The Truth About My Views on Race

By Rep. Bob Barr
New York Daily News, Thursday, January 28, 1999

In an article published in Newsday last year, Jake Lamar wrote that Stanley Crouch's "greatest notoriety is for his skill as a putdown artist."

Frankly, I'm no expert on Crouch's other skills. But as the target of at least seven columns penned by him, I can testify he more than deserves a high ranking on any list of great American putdown artists.

Conventional wisdom says arguing with those who purchase ink by the barrel is foolhardy at best, and politically suicidal at worst. However, being called a "racist" is a charge so offensive that I'm simply not willing to sit down and take it.

Regarding the Council of Conservative Citizens, I am not a member and did not discuss race or immigration during my brief appearance at the only meeting of the group I ever appeared at, to which I was invited by South Carolina's highest-ranking Republican Party official. I have made it abundantly and repeatedly clear that I find the council's support of segregationist views repugnant and would never have spoken to it if I had known about those views beforehand.

Crouch has taken the fact that I once spoke to a group that holds bizarre racial views and drawn the absurd conclusion that I agree with those views and am "connected" to the group simply because I spoke to its members one time on matters completely unrelated to race or any remotely similar issue. As a man who prides himself on intellectual honesty, Stanley Crouch should know better than to use one isolated fact to draw a conclusion completely unsupported by anything else on the record.

In his zeal to criticize a public official he obviously despises, Crouch omits the fact that I have made hundreds of speeches during my tenure in Congress, in venues as diverse as Yale University and a convention hall in Cedar Rapids, Iowa. Does he think that sharing the stage with members of the ACLU makes me a liberal activist? Of course not; no more than he would posit that Alan Dershowitz believes and adopts the philosophy of a killer or a rapist simply because he may appear with them in court.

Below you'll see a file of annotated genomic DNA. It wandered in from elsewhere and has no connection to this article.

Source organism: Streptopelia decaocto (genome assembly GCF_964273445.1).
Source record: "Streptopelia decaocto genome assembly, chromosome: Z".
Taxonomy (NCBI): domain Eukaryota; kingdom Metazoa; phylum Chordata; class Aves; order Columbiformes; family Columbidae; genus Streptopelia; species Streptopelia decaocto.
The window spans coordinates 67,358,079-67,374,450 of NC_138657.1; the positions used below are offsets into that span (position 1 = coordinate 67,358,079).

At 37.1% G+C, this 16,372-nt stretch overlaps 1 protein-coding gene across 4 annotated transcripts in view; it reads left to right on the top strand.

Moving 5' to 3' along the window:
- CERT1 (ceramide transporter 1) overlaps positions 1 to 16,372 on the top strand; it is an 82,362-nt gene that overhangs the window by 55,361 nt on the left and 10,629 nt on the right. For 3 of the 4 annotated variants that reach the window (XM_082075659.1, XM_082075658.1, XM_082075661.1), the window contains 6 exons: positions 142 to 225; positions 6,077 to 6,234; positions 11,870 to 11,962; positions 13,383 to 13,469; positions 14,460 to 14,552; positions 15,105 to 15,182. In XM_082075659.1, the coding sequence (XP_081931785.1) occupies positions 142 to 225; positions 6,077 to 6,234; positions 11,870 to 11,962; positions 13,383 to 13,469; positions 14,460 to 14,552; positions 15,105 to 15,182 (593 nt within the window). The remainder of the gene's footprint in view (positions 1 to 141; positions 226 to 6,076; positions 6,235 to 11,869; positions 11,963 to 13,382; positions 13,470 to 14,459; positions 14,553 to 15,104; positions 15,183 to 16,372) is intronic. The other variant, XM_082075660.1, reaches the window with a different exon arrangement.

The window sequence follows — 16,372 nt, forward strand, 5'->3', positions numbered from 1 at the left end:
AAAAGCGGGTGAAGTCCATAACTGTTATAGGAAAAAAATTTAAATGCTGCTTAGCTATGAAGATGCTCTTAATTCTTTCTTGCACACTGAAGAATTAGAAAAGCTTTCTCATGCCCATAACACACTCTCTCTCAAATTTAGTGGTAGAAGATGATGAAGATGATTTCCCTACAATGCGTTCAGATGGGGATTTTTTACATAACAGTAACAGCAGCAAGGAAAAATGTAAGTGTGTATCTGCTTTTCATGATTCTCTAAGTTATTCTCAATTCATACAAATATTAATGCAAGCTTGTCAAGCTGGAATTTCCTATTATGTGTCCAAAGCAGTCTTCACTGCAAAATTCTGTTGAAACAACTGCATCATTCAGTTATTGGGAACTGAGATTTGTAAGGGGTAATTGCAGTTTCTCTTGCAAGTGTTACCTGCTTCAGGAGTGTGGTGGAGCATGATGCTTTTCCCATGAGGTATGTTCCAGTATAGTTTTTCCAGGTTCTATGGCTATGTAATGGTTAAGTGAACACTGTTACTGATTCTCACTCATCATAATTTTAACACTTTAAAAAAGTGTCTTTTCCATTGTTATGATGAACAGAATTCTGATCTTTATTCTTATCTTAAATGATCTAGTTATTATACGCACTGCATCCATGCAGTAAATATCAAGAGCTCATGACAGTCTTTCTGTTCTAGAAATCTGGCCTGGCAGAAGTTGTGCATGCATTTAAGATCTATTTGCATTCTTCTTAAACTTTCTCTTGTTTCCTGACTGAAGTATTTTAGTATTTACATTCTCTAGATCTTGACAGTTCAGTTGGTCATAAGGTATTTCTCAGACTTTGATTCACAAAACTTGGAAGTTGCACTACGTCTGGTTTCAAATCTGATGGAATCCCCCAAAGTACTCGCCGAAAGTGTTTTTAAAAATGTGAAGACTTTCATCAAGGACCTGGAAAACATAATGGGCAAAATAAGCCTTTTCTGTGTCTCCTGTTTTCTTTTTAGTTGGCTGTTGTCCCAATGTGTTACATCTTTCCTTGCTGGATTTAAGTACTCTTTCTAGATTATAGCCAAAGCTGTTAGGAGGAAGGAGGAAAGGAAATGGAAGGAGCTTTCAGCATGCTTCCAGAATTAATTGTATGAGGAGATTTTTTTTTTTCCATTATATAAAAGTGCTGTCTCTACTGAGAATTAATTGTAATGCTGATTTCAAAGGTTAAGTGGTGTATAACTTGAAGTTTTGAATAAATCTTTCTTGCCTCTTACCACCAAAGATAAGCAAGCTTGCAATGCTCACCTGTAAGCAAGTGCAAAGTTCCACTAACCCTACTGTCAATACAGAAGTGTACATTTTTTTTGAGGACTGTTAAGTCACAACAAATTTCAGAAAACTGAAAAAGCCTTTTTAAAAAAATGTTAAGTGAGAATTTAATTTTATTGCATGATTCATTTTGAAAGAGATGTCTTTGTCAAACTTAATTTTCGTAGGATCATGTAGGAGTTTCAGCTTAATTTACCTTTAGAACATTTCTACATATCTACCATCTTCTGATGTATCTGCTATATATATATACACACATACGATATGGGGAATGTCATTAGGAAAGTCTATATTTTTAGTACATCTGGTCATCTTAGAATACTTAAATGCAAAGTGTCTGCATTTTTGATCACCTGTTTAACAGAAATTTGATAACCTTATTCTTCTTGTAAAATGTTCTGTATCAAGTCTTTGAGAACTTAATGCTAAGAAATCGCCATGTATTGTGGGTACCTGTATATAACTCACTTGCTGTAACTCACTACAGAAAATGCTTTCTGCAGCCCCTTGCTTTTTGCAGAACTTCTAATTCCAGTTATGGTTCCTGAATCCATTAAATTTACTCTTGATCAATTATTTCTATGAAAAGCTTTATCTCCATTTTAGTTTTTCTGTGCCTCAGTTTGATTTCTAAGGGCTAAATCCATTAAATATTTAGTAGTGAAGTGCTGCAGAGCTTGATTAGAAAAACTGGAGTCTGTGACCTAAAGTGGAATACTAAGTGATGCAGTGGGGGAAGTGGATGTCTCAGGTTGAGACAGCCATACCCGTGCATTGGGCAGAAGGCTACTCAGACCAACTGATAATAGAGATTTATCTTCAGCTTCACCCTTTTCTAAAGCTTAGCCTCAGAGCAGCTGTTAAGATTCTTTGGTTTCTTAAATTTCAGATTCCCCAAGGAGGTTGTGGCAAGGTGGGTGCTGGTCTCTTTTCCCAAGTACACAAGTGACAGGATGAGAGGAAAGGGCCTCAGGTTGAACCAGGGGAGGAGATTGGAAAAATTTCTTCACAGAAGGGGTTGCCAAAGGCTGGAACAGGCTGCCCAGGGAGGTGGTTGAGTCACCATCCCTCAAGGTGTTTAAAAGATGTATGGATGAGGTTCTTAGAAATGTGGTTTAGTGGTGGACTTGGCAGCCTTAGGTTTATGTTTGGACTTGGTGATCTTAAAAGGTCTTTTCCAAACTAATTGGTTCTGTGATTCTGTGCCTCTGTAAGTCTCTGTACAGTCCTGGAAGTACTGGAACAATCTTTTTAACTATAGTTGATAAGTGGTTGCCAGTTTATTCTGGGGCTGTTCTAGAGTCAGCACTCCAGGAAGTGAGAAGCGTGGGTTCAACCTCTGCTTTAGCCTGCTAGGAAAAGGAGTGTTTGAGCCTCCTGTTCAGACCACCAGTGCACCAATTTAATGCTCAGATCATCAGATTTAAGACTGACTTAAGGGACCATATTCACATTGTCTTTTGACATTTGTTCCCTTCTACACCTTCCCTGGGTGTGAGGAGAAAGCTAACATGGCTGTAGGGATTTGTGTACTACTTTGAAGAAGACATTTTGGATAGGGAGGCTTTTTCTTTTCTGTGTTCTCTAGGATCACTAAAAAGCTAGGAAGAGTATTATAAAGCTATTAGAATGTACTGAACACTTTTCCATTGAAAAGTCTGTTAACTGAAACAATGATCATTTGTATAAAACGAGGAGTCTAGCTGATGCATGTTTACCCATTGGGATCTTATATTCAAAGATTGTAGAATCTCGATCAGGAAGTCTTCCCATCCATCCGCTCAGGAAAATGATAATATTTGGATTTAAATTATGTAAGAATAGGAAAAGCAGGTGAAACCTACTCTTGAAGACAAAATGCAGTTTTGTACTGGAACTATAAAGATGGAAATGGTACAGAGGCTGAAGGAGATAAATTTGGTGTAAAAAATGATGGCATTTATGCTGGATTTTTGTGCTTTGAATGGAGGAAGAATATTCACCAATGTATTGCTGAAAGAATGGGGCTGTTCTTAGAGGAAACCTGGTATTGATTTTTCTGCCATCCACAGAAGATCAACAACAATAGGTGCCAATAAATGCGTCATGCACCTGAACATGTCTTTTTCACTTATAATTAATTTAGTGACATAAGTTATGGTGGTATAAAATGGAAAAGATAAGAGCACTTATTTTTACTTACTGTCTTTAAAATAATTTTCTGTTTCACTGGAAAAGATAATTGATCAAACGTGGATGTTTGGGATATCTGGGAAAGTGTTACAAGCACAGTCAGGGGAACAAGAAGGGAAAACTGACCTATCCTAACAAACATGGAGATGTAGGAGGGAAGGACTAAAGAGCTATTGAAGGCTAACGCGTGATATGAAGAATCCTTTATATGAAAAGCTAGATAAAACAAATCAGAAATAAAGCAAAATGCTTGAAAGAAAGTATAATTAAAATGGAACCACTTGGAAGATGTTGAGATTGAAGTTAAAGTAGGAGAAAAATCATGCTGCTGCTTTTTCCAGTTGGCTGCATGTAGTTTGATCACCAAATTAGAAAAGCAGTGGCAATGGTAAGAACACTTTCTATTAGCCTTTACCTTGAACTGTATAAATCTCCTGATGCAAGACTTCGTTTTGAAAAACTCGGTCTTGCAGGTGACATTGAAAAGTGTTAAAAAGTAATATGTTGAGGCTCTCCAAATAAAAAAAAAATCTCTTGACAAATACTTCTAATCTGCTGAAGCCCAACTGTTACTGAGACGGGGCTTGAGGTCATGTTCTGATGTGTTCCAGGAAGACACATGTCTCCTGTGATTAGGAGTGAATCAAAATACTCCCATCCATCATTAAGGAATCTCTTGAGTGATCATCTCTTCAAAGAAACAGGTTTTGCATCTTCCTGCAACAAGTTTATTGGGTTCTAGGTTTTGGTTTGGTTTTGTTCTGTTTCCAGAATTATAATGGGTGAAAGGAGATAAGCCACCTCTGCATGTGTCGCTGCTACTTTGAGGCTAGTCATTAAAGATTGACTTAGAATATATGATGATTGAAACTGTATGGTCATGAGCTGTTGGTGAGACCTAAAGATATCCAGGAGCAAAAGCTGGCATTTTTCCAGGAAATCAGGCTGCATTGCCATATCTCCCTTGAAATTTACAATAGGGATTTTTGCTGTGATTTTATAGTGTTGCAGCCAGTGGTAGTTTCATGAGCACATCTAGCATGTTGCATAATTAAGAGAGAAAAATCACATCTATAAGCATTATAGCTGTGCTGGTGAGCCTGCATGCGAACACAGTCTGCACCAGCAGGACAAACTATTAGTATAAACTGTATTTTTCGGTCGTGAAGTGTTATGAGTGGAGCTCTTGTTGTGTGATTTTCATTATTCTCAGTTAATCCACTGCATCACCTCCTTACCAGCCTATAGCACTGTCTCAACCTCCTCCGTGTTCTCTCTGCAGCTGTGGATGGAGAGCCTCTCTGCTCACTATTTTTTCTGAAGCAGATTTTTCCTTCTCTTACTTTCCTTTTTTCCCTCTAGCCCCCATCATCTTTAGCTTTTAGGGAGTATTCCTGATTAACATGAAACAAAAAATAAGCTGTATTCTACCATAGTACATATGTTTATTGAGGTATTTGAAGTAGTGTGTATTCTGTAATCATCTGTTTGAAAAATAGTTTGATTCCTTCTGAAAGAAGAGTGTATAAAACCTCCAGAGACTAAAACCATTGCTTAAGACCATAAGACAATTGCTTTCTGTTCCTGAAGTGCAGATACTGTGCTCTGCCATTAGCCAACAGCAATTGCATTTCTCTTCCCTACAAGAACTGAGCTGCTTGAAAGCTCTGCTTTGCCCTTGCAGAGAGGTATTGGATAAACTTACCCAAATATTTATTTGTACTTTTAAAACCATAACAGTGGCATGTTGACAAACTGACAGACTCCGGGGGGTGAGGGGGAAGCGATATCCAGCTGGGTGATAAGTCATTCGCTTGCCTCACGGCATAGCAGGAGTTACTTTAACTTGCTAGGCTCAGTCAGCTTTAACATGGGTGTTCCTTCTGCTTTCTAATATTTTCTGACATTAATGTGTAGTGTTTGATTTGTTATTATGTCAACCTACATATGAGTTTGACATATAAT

Crouch also fails to mention the work I did as a United States attorney to prosecute white supremacist groups and to punish racially motivated police brutality. These cases resulted in death threats against my staff and jurors. Again, Crouch omits these facts.

While I was a child, my father served as an Army officer and then as a civil engineer, and I spent many years living in other countries, such as Iran. I know full well how it feels to be a member of a very small minority, and I care deeply about preventing anyone from being singled out for discrimination based on their race, gender, national origin, religion or other factors. Yet, again, Crouch would rather not tell you this.

Why isn't Crouch giving his readers all the facts? I suspect it is because he had his mind made up before he ever began writing his first column about me.

Since Crouch, Dershowitz, James Carville and others have expressed such profound interest in my views on racial matters, I'll lay them out very clearly, once again.

I deeply believe the color of a person's skin, the church they worship in or the country where they were born should have absolutely nothing to do with the opportunities they have in society or the status they hold under the law.

I look forward to the day when our law and society are completely color-blind and will continue working toward that goal as long as I am in office.

This is the simple, plain, unvarnished truth, which may account for Crouch's lack of interest in repeating it.